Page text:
Medio explained the GDPR is directly applicable to the 27 EU member states; and as mentioned before, to any companies outside of the EU that offer goods or services to EU citizens. This point is a primary tenet to the regulation and clarity on its territorial scope is a key change. To monitor activity, there is one data-protection authority responsible for the supervision of cross-border data processing operations carried out by a company.

Much is notable and new in the regulation. One item is consent, where request for consent must be in a concise presentation (vs. a long form of legal jargon) with the purpose for data collection clearly stated. Data subjects, the individuals whose data is collected, have extensive rights that include mandatory breach notifications, right to have data completely removed from all storage, right to move your own data from one entity to another, and also processors must design privacy in their systems from the onset and not as an afterthought.

To manage this protection, entities must now appoint a Data Protection Officer (DPO). This requirement is estimated to potentially open up 28,000 new positions. The DPO, who acts independently, will be the guardian of GDPR compliance within a company, advising on what is required for compliance, assisting with training and policy making, and will consult and cooperate with the supervisory authority.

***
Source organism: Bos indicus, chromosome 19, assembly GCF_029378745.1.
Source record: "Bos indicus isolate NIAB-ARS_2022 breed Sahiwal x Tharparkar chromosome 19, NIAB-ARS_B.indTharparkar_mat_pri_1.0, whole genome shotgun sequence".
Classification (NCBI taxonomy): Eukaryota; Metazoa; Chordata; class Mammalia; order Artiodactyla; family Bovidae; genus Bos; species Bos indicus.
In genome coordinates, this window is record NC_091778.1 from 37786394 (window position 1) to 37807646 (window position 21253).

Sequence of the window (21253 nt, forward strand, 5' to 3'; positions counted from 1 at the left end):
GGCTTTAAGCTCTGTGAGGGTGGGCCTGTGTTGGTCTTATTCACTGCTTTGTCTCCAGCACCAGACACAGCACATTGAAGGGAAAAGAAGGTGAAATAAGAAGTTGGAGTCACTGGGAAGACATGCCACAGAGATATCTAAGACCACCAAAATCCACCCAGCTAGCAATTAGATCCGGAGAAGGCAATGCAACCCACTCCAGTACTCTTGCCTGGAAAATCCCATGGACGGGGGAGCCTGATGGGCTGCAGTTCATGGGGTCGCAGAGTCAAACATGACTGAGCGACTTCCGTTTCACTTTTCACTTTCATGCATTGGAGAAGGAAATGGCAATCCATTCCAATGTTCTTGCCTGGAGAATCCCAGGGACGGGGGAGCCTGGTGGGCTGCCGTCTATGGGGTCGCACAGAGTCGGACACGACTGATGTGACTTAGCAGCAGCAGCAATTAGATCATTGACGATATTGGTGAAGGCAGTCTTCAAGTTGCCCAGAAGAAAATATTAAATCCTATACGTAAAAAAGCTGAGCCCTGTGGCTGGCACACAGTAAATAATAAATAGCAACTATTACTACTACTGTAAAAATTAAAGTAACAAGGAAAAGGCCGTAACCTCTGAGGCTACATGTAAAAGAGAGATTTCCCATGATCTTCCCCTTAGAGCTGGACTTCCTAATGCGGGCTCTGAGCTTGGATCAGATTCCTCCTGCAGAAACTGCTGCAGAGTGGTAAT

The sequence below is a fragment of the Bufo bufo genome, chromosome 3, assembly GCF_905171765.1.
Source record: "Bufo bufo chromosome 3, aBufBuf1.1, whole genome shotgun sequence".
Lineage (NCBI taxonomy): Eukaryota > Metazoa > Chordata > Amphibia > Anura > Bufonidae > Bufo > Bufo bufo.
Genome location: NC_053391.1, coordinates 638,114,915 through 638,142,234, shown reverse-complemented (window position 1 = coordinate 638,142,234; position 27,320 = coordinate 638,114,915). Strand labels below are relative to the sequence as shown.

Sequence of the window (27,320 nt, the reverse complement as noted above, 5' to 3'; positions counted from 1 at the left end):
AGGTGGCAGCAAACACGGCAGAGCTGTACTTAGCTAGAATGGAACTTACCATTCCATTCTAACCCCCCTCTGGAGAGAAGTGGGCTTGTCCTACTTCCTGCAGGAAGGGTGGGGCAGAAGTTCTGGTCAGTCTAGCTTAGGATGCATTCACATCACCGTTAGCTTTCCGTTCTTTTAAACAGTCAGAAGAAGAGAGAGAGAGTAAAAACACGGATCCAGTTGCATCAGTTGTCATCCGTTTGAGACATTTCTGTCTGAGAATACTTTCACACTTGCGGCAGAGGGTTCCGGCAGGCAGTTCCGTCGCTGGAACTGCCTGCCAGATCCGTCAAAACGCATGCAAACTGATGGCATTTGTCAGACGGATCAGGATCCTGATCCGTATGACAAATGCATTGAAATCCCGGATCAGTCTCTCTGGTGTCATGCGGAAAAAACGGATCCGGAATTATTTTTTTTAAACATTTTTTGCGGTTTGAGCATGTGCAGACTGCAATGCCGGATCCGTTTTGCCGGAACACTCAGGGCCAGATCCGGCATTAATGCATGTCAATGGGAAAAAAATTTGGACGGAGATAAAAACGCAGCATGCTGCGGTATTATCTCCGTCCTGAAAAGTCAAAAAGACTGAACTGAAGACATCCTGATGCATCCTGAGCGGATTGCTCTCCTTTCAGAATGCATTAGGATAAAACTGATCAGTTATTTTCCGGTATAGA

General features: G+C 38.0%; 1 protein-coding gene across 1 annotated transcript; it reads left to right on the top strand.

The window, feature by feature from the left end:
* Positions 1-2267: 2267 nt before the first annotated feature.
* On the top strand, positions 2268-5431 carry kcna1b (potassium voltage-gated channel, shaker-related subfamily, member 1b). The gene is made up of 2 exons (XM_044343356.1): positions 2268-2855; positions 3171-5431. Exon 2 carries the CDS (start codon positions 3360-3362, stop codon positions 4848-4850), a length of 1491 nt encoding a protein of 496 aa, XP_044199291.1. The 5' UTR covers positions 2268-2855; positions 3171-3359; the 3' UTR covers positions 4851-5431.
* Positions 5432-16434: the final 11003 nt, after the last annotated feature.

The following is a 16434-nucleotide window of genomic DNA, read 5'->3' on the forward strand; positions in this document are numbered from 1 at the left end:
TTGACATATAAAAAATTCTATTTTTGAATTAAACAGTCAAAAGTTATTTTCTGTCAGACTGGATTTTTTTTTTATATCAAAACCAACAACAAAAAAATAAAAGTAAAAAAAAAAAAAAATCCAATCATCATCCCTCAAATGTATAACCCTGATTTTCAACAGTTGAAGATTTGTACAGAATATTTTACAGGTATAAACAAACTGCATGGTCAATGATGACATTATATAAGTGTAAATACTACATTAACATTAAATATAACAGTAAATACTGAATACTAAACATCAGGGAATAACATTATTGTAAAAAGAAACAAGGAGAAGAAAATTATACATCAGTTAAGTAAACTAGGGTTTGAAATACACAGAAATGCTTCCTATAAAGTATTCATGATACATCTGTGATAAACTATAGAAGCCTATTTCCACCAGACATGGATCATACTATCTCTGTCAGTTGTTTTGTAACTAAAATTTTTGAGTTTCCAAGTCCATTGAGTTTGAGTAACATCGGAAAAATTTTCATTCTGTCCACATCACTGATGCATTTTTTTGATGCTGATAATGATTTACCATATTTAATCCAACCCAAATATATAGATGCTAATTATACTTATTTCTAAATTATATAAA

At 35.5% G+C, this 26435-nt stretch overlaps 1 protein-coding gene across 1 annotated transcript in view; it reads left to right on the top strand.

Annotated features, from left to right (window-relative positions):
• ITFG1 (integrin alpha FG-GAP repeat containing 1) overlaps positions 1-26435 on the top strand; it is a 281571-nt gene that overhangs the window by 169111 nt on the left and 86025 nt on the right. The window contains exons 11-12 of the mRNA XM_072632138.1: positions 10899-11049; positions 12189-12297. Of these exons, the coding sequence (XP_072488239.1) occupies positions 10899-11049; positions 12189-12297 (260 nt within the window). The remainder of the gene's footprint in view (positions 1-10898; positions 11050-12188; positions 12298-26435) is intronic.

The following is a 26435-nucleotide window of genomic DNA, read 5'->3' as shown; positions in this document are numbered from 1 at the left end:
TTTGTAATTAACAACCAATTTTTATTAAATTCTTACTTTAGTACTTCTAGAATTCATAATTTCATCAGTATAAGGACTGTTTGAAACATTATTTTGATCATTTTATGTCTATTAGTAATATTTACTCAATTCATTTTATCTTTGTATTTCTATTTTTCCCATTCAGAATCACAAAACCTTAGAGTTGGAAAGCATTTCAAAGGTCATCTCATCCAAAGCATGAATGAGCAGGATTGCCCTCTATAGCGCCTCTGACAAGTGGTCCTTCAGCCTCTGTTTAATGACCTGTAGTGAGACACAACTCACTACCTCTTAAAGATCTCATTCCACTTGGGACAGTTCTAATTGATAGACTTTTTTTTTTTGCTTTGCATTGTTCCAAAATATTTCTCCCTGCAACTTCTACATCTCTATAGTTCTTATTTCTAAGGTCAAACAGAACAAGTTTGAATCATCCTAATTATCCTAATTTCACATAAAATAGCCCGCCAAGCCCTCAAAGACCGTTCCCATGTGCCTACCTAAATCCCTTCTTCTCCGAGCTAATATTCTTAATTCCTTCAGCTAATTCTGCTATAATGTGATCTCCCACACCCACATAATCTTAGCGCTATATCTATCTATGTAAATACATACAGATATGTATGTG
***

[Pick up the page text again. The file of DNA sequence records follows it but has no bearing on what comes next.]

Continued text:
At the completion of this inaugural event, positive feedback was given and, overall, there was consensus on the importance of a Eurocentric hospitality technology event. HFTP came away with plans for a second HITEC Amsterdam, April 11-13, 2018; and has put together a council to develop guidelines for a hospitality DPO to help hospitality companies prepare for next year’s deadline.

As a traveler, I became innately aware of my digital persona and how it will lead me on my future adventures.            ■

Eliza Selig is HFTP director of Communications, where she oversees the association’s publications and news distribution. Learn more about HFTP and HITEC at